Albums like Trophies (Apollo Brown & OC) and OJ Simpson (Madlib & Guilty Simpson) garnered praise for both Apollo and Guilty, and here we see them come together successfully. Apollo’s production is so powerful, though, that it tends to overpower Guilty at times. This is not to say that Guilty’s vocals aren’t strong (“I heard you rappers don't like me but I bet a grand won’t fight me / I might blackout, pull a mack out, clap out, and swiss cheese your little trap out”), it’s just sometimes feels more like a tug of war than a collaboration. So inspired and thought-provoking is the production, it feels like I have to choose between the music and the rhymes, especially on “Wrong Hand” and “Nasty [ft. Planet Asia],” which are some of Brown’s best. It’s also just loud and cacophonous at times, causing the vocal on the hook to get lost slightly, which may or may not be intentional.

That said, having these two come together is impressive and full of the type of creative angst we see come out of Detroit. The album kicks off with “Reputation”, a nod to the city where Guilty spits “I’m from where you gotta earn as far as the block’s concerned, the rubber they burn in Cadillac whips / Been through more shit than catfish, home of the amazon big body black chicks.” “The Cook Up” is another street banger and arguably one of the best cuts on the album. Brown, who came up with Bronze Nazareth, is clearly Wu-inspired on tracks like “Let’s Play” (an effortlessly sexy joint about getting busy), “Potatoes” (featuring Torae), and “I Can Do No Wrong,” which has a mellow feel with deliberate and wise rhymes like “Experience speaks volumes to those that try hearin’ it / Chill and burn something, you might learn somethin”. Wisdom seems to be a recurring theme, as displayed on “Neverending Story” and “Lose You” (“We don’t deal in deception / We share truth through reflection”), a strong track where Guilty spits extra lean verses on top of a beautiful piano instrumental and deep, moving choir vocals. Another common theme – change – is explored on “Truth Be Told”, “How Will I Go”, “Change”, and “Dear Jane”, with the latter two specifically addressing struggles with addiction.

It’s refreshing and impressive that Brown and Simpson carefully chose only two MCs to feature briefly on the album, neither of which is very well known in the mainstream, further crediting their dedication to the art of hip-hop over the pursuit of fame and fortune. Apollo fans first heard the instrumental for “Potatoes” in 2011, but Simpson and Brooklyn-bred Torae add new elements that tighten this track up perfectly. “Nasty” features another welcome appearance, this time from underground mastermind Planet Asia. Again, this beat might be the album’s best, but it does overpower the lyricists at time, which is unfortunate for obvious reasons. It’s worth a careful listen, though, because PA delivers as usual.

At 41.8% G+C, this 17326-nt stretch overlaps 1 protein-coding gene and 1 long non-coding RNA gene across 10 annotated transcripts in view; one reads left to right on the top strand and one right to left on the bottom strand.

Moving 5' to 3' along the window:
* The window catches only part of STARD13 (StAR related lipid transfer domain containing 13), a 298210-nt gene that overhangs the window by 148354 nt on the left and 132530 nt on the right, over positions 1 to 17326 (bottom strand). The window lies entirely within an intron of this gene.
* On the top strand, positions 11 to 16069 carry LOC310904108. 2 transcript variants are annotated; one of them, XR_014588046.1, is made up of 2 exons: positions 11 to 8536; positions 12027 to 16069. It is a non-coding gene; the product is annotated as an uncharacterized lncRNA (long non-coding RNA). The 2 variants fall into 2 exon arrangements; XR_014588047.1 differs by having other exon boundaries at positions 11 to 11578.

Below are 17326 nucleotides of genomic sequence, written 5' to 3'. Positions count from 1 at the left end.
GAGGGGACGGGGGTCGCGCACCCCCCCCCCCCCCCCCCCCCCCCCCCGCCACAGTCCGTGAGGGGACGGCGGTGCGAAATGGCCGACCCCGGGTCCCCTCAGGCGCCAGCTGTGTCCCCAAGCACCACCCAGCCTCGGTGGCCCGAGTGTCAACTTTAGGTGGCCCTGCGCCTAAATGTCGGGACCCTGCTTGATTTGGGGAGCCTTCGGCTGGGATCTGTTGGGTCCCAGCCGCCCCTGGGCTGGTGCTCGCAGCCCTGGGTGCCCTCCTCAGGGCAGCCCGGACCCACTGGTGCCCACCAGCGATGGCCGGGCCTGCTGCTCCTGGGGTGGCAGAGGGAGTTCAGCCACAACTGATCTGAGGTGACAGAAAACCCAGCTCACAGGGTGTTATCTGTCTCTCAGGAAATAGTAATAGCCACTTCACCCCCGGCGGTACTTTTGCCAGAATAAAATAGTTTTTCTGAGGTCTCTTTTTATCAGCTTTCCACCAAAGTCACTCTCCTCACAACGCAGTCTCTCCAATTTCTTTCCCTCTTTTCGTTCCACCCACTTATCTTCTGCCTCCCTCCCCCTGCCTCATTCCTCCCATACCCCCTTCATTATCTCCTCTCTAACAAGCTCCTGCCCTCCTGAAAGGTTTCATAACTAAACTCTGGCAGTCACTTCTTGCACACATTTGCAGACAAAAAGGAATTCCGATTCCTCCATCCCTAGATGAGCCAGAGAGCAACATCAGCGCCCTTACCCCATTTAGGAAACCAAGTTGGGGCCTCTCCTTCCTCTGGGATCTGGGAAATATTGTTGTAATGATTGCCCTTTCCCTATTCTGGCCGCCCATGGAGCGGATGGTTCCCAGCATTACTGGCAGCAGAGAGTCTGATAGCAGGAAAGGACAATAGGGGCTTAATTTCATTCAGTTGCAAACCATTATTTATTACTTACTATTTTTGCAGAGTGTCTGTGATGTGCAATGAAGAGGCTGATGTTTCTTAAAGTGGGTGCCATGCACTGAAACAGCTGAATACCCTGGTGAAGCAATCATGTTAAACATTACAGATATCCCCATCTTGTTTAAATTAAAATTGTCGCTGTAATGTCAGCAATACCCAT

Presence of the tambourine, flute, organ, violin, cello, piano, and throwback samples like the Temptations’ “Let Your Hair Down” indicate this album is as underground as they come. They just don’t make ‘em like this much anymore, because most of today’s artists follow a very specific and disappointing formula that is a complete departure from what hip-hop used to be – music for and from the heart of the street. After a hiatus a few years ago, Apollo decided to rededicate himself to producing music, and aspired to become a household name in the realm of hip-hop. I’m not sure if that dream will come true, but teaming up with Simpson, who “wants to make the consumer care about the music again,” is definitely a win for them as well as us.

01.08.13 HIPHOPDX.COM DJ Premier Names His Top 20 Albums Of 2012
DJ Premier has kept his annual tradition alive by releasing a year-end list of his top 20 favorite albums of 2012. For this year's shortlist, Primo includes a handful of records for which he produced - Vinnie Paz's God of the Serengeti, Bumpy Knuckles' KoleXXXion, Lil Fame & Termanology's Fizzyology - as well as a handful of others. Making the cut are Roc Marciano's Reloaded, Kendrick Lamar's good kid, m.A.A.d city, Rick Ross' God Forgives, I Don't and more.
01. O.C. & Apollo Brown – Trophies
02. DJ Premier & Bumpy Knuckles – Kolexxxion
03. Nas – Life Is Good
04. Showbiz & A.G. – Mugshot Music (Preloaded)
05. Wu-Block – Wu-Block
06. Sean Price – Mic Tyson
07. 9th Wonder & Murs – The Final Adventure
08. Action Bronson & Alchemist – Rare Chandeliers
09. Kendrick Lamar – good kid, m.A.A.d. city
10. Rick Ross – God Forgives, I Don’t
11. Lil Fame & Termanology – Fizzyology
12. Vinnie Paz – Gods Of The Serengeti
13. Public Enemy – Most Of My Heroes Still Don’t Appear On No Stamp
14. 9th Wonder & Buckshot – The Solution
15. Roc Marciano – Reloaded
16. Masta Ace & MF DOOM – MA_DOOM: Son Of Yvonne
17. Skyzoo – A Dream Deferred
18. Slaughterhouse – Welcome To Our House
19. Saigon – Greatest Story Never Told Pt. 2: Breads And Circuses
20. Torae – Off The Record 
Honorable Mentioning: Mayhem Lauren “Mandatory Brunch Meetings”, Fresh Vetz “The Tape Effect”, Killer Mike “R.A.P. Music”, Nutso “Behind These Bars”, Craig G. “Ramblings Of An Angry Old Man”, Big Shug “I.M.4Eva”, La Coka Nostra “Masters Of The Dark Arts”, Ice Water (aka WOADAH) “Holy Water”, Bishop Lamont “The Layover”, 1982 “2012″, Apollo Brown & Guilty Simpson “Dice Game”, Large Professor “Professor @ Large”.
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BOOKINGS
Lisa Maxfield
347.770.1415 
lisa@maxagency.net